The following is adapted from Ignite Your Career!
When it comes to resumes, creativity and uniqueness are not appreciated — especially in the formatting. Recruiters/hiring managers want to be able to glean the information they need to make a hiring decision, and they want to do it now.
If you make them wade through fancy fonts, wordy paragraphs, or extraneous details, you’re losing points, not winning them. In my role as an executive recruiter, I’ve seen plenty of qualified candidates miss out on a job opportunity because of a poorly formatted resume.
So how should you construct the perfect resume? The goal is to make it clear, concise, and informative. Let’s go through the basics of a resume layout and the most common tips I give candidates so you can format your resume the way recruiters and hiring managers want to see.
Laying Out Your Resume
Like a news article, resumes are read on two levels: headline, then body copy. The headline gives the reader a snapshot of the information they need in order to decide whether they should invest more time to read the rest of your resume.
The headlines are:
- Your education
- The companies you have worked for
- Your titles
- Your responsibilities
The body copy is what you did and what your results were. List your experience in reverse chronological order, as the most recent experience will be of the most interest to potential employers.
At the top of your resume, you’re telling a prospective employer the number-one reason they should want to hire you. When you are coming out of college, graduate school, or law school, your education goes first, along with your extracurricular activities, your leadership positions, and possibly your GPA (if strong). At this stage, the recent completion of your degree is why they are looking to hire you.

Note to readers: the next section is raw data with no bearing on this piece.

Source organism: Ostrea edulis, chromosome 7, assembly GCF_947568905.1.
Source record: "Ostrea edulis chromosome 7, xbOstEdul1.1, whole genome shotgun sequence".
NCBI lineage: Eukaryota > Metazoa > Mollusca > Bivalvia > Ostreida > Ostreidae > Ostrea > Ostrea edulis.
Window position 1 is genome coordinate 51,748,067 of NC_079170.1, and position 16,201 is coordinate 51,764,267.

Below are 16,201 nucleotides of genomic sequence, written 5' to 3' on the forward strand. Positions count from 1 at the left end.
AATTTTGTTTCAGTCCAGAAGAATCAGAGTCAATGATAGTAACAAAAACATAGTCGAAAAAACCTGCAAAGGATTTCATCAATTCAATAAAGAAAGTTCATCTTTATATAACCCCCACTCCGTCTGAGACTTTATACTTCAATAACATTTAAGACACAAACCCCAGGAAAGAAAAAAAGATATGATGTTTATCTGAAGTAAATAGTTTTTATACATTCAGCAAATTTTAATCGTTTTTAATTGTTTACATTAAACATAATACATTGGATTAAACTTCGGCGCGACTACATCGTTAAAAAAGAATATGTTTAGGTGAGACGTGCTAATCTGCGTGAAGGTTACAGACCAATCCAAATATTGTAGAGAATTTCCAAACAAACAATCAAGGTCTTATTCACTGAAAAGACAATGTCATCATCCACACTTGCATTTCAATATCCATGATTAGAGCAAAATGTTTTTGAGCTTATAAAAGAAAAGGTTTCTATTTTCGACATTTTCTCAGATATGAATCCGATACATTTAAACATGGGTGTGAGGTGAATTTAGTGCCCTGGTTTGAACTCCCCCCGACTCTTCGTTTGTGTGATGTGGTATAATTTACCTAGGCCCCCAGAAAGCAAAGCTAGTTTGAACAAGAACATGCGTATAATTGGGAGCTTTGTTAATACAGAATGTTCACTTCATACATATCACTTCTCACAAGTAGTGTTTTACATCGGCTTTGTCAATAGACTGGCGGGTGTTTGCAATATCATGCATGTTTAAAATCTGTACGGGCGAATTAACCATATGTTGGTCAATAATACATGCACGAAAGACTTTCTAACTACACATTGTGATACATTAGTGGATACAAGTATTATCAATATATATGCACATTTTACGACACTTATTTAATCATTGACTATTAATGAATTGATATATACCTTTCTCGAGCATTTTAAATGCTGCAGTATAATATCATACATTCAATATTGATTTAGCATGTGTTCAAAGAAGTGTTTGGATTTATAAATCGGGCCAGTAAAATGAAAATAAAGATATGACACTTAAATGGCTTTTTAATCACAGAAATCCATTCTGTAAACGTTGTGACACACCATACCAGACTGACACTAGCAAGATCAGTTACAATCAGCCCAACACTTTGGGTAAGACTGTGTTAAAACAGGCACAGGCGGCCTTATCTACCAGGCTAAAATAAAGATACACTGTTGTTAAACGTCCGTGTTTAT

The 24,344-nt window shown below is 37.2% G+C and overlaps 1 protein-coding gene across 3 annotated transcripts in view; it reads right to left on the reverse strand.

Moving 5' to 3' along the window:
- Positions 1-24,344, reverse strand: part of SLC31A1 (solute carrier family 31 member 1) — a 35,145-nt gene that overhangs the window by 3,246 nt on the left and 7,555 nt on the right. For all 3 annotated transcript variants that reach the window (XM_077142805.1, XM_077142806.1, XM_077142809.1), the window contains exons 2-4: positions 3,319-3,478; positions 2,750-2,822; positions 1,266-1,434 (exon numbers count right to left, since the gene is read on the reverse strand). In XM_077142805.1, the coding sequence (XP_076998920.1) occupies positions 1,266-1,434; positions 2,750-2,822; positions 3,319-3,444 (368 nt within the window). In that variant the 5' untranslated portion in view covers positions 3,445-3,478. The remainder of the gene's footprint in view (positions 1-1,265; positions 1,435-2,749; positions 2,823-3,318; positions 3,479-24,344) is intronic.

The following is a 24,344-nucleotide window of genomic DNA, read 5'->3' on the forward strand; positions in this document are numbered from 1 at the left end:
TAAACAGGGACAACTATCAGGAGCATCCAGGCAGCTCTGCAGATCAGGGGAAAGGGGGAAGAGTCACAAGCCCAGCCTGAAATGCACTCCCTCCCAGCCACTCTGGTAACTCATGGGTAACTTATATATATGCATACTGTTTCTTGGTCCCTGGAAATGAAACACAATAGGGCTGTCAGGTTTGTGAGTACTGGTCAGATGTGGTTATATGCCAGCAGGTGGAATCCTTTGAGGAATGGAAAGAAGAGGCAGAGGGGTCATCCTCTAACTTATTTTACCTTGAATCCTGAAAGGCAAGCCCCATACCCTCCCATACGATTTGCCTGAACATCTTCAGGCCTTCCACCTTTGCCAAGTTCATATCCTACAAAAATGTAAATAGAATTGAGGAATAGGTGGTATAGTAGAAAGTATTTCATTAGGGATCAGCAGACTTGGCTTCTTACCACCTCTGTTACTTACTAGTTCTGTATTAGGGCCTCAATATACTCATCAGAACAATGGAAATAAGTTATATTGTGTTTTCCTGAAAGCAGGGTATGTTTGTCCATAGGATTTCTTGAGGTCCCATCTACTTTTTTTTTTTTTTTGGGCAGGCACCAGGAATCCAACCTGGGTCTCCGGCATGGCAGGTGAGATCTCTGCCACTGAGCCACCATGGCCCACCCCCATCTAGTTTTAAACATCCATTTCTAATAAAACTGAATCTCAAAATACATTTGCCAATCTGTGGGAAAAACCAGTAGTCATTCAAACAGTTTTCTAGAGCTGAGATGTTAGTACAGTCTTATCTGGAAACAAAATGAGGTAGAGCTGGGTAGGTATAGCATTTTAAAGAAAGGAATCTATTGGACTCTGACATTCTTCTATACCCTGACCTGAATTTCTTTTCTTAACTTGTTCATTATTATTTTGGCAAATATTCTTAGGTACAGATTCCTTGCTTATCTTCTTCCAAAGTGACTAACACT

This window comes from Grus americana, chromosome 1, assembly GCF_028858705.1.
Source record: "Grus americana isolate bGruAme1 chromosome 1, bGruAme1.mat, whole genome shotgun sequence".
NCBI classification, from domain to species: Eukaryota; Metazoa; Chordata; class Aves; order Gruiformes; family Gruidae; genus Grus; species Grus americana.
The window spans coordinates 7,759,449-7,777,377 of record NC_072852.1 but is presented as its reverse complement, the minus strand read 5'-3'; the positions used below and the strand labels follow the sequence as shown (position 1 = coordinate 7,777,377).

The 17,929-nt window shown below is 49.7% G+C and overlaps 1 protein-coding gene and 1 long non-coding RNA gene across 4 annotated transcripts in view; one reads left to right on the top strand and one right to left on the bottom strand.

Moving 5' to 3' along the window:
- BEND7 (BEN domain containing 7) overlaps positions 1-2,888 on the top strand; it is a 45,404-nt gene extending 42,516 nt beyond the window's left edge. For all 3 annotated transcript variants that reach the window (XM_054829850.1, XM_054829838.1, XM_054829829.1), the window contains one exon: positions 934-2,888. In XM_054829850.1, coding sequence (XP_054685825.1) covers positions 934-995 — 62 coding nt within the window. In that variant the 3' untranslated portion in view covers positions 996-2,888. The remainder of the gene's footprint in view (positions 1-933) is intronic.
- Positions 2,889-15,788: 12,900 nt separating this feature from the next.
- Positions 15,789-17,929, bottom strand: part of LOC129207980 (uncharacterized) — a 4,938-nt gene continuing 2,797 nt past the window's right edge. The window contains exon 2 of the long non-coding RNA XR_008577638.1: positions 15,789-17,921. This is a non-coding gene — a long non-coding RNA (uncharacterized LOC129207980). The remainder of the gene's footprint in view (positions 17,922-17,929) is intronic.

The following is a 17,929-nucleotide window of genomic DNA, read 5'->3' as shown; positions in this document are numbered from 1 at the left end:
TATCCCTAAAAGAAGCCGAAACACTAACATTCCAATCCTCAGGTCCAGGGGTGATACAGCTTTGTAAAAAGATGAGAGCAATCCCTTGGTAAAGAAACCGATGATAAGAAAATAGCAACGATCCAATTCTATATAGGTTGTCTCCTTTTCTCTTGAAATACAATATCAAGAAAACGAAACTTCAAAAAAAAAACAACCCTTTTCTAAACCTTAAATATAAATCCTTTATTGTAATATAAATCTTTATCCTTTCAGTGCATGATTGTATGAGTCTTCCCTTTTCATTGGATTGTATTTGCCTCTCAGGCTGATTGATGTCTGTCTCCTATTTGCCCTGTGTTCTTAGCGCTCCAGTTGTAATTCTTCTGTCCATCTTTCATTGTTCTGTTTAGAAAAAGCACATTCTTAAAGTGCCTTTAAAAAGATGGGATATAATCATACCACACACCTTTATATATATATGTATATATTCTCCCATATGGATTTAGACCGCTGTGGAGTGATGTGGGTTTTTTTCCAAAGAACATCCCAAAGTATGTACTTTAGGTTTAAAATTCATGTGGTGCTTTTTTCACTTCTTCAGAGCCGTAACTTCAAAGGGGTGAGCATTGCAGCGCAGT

Once you begin your career, your relevant experience becomes the number-one reason they would have an interest in recruiting you. Your education is still relevant, but it is no longer the primary driver for their interest in your resume.
Tips on Making a Clear, Concise Resume
While relevant experience is critical to landing the job, your accomplishments won’t benefit you if they aren’t communicated clearly. You want to make your resume as easy to read as possible.
Here are my top tips on resume formatting:
- Use a consistent typeface, with bold and capital headings for the different sections.
- Have enough white space so it’s easy to read. Don’t cram it in by making the typeface too small. I like 10.5 or 11 pt.
- Bullet points are bite-size, and therefore much easier for the reader to understand what you’re trying to convey.
- Use action-oriented language. Choose words like “lead,” “create,” “develop,” or “initiate” versus something like “participated in,” which is passive.
- Cover the breadth of your responsibilities, and have language that indicates analytical strength or in-depth knowledge.
- Most importantly, add in your accomplishments and successes.
When in doubt, keep your resume simple and the formatting consistent. Trust me: in the world of resume writing, odd is not a good thing.
Your experience and skills should stand out, not your resume itself, so hold the photographs and scented paper. You’ll have plenty of time in the interview phase to show potential employers your individuality.
Your resume should above all be easy to read. Remember, the purpose of the resume is to convey the basics to hiring managers as smoothly and painlessly as possible. If they’re struggling to determine the who, what, where, and why of your work experience, your resume isn’t doing its job.
Put your most impressive achievements first, keep your information simple, and follow my formatting tips. If you play by the rules and prioritize resume readability, you’ll sail on through to the next phase in the hiring process.
For more advice on building a successful career, you can find Ignite Your Career! on Amazon.